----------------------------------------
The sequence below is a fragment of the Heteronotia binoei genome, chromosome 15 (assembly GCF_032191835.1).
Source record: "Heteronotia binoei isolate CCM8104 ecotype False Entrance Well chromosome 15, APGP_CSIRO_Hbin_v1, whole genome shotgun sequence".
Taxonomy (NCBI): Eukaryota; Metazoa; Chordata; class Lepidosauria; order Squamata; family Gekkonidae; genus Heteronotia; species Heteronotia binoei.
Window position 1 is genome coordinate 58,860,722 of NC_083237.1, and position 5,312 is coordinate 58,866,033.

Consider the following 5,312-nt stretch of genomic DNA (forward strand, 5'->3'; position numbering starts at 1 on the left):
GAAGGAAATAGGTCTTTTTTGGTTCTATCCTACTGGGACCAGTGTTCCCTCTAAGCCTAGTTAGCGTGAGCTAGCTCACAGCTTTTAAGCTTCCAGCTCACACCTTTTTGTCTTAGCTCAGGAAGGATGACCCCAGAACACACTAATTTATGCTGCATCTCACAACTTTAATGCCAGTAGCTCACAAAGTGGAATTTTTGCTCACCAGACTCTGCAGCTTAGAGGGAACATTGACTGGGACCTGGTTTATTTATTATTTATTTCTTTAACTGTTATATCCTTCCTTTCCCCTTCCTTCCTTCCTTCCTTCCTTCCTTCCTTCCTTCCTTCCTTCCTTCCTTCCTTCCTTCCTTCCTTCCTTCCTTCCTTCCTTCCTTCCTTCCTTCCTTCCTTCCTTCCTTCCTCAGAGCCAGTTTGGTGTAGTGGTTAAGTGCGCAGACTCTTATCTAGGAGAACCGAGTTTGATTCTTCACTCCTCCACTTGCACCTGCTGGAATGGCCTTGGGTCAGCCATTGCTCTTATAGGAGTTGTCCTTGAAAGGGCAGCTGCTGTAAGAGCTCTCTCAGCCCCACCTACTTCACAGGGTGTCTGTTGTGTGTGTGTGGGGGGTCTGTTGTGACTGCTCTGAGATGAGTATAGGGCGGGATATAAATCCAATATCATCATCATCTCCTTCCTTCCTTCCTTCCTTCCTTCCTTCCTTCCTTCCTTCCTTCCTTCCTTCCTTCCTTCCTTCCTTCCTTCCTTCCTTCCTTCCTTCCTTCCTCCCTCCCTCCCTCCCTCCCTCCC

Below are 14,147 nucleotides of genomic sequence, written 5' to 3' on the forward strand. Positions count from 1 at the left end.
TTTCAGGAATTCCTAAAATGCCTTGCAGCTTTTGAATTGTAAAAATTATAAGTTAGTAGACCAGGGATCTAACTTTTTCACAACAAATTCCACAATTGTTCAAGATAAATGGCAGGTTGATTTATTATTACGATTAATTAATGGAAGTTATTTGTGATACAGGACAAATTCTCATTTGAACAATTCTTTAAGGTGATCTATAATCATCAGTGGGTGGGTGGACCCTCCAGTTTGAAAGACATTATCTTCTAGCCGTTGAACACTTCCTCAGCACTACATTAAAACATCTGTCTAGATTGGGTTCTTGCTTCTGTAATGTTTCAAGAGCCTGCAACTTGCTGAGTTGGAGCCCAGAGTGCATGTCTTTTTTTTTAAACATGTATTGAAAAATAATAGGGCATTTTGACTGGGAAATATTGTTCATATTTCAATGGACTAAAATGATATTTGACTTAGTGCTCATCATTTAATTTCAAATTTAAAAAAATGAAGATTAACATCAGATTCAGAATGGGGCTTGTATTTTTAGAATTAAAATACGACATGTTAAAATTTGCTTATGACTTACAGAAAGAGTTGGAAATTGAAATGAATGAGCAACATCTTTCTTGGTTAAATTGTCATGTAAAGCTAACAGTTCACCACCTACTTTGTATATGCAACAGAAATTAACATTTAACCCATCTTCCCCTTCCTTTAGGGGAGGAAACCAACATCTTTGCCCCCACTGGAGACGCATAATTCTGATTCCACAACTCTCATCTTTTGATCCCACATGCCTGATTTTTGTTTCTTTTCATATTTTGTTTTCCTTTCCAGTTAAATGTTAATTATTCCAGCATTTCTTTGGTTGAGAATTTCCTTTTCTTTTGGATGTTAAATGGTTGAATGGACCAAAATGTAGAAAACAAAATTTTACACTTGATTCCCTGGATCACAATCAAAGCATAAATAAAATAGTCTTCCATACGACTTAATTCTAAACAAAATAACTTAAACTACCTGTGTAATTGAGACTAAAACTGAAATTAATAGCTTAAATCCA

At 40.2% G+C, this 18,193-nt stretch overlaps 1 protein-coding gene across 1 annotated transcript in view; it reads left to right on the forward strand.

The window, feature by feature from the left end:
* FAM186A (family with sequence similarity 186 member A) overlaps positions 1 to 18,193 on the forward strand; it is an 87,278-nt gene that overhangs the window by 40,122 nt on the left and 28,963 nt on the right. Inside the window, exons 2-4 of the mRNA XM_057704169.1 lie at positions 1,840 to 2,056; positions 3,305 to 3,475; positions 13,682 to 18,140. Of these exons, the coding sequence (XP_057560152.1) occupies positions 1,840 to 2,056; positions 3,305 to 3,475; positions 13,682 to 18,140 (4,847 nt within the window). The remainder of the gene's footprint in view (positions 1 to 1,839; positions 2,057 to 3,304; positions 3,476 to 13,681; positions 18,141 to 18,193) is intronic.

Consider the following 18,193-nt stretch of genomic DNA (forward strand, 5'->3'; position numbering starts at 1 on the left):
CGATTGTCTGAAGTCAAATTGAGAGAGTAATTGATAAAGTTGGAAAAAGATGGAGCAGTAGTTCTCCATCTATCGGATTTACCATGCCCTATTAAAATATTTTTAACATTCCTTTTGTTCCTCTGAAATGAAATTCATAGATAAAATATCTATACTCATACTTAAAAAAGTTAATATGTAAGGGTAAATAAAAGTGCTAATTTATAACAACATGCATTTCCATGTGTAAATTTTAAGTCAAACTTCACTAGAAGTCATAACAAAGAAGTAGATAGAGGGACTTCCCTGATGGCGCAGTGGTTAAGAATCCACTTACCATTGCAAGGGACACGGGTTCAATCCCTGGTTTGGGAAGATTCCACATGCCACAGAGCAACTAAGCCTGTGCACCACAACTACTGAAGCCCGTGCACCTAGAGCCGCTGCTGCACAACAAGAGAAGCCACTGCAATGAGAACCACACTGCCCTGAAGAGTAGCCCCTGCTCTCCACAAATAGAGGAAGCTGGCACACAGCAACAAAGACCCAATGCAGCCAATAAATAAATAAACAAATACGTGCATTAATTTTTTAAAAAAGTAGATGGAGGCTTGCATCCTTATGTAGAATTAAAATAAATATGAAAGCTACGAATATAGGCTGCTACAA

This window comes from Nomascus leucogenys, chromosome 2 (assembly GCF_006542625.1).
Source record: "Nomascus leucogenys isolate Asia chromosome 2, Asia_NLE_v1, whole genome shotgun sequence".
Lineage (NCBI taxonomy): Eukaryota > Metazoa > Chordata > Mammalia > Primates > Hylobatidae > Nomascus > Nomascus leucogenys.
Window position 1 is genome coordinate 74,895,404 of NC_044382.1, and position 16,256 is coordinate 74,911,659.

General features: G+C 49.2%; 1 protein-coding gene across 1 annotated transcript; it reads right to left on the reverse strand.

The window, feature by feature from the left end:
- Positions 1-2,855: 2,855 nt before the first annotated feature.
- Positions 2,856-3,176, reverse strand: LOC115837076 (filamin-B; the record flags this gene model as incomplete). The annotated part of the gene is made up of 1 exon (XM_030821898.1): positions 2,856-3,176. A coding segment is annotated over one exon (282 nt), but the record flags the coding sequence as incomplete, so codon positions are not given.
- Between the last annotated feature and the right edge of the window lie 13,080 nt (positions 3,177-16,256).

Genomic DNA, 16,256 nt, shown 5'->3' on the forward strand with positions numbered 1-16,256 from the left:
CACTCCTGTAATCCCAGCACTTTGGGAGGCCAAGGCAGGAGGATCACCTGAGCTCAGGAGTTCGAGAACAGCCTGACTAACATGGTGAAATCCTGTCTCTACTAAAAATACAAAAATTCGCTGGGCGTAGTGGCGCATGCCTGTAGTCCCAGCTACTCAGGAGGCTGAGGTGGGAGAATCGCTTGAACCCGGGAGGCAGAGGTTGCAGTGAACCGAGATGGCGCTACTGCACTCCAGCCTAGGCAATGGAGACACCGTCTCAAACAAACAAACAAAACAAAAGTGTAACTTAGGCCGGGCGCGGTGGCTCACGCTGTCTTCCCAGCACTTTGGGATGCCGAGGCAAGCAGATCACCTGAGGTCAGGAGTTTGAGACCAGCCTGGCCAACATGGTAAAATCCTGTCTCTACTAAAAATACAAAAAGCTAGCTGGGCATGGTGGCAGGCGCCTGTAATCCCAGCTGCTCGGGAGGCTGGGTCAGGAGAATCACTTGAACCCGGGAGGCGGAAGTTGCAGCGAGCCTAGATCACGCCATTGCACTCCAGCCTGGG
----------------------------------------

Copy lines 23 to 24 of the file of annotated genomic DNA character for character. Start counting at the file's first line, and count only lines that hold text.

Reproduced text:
Genomic DNA, 16,256 nt, shown 5'->3' on the forward strand with positions numbered 1-16,256 from the left:
CACTCCTGTAATCCCAGCACTTTGGGAGGCCAAGGCAGGAGGATCACCTGAGCTCAGGAGTTCGAGAACAGCCTGACTAACATGGTGAAATCCTGTCTCTACTAAAAATACAAAAATTCGCTGGGCGTAGTGGCGCATGCCTGTAGTCCCAGCTACTCAGGAGGCTGAGGTGGGAGAATCGCTTGAACCCGGGAGGCAGAGGTTGCAGTGAACCGAGATGGCGCTACTGCACTCCAGCCTAGGCAATGGAGACACCGTCTCAAACAAACAAACAAAACAAAAGTGTAACTTAGGCCGGGCGCGGTGGCTCACGCTGTCTTCCCAGCACTTTGGGATGCCGAGGCAAGCAGATCACCTGAGGTCAGGAGTTTGAGACCAGCCTGGCCAACATGGTAAAATCCTGTCTCTACTAAAAATACAAAAAGCTAGCTGGGCATGGTGGCAGGCGCCTGTAATCCCAGCTGCTCGGGAGGCTGGGTCAGGAGAATCACTTGAACCCGGGAGGCGGAAGTTGCAGCGAGCCTAGATCACGCCATTGCACTCCAGCCTGGG